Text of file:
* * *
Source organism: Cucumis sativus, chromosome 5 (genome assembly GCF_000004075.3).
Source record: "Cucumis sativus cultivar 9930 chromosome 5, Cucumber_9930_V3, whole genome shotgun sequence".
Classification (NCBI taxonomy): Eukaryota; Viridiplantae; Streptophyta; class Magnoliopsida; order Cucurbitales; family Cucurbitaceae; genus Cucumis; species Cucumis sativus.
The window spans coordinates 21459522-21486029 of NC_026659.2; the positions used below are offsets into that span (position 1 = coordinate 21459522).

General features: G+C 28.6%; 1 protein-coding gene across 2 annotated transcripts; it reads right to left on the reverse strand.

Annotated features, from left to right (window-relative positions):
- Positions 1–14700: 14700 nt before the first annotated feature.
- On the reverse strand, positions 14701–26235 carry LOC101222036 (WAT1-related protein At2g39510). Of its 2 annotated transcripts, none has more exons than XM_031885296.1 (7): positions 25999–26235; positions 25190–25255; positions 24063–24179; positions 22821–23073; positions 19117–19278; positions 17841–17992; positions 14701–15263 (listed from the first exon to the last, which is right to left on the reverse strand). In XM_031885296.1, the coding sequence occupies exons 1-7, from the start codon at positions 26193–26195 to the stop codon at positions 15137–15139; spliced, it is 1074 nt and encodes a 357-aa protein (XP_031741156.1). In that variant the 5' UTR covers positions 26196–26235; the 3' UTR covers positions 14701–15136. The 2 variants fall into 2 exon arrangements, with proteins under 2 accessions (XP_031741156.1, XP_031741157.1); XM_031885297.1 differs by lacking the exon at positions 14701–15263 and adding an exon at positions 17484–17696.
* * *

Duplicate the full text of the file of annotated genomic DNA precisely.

Source organism: Cucumis sativus, chromosome 5 (genome assembly GCF_000004075.3).
Source record: "Cucumis sativus cultivar 9930 chromosome 5, Cucumber_9930_V3, whole genome shotgun sequence".
Classification (NCBI taxonomy): Eukaryota; Viridiplantae; Streptophyta; class Magnoliopsida; order Cucurbitales; family Cucurbitaceae; genus Cucumis; species Cucumis sativus.
The window spans coordinates 21459522-21486029 of NC_026659.2; the positions used below are offsets into that span (position 1 = coordinate 21459522).

General features: G+C 28.6%; 1 protein-coding gene across 2 annotated transcripts; it reads right to left on the reverse strand.

Annotated features, from left to right (window-relative positions):
- Positions 1–14700: 14700 nt before the first annotated feature.
- On the reverse strand, positions 14701–26235 carry LOC101222036 (WAT1-related protein At2g39510). Of its 2 annotated transcripts, none has more exons than XM_031885296.1 (7): positions 25999–26235; positions 25190–25255; positions 24063–24179; positions 22821–23073; positions 19117–19278; positions 17841–17992; positions 14701–15263 (listed from the first exon to the last, which is right to left on the reverse strand). In XM_031885296.1, the coding sequence occupies exons 1-7, from the start codon at positions 26193–26195 to the stop codon at positions 15137–15139; spliced, it is 1074 nt and encodes a 357-aa protein (XP_031741156.1). In that variant the 5' UTR covers positions 26196–26235; the 3' UTR covers positions 14701–15136. The 2 variants fall into 2 exon arrangements, with proteins under 2 accessions (XP_031741156.1, XP_031741157.1); XM_031885297.1 differs by lacking the exon at positions 14701–15263 and adding an exon at positions 17484–17696.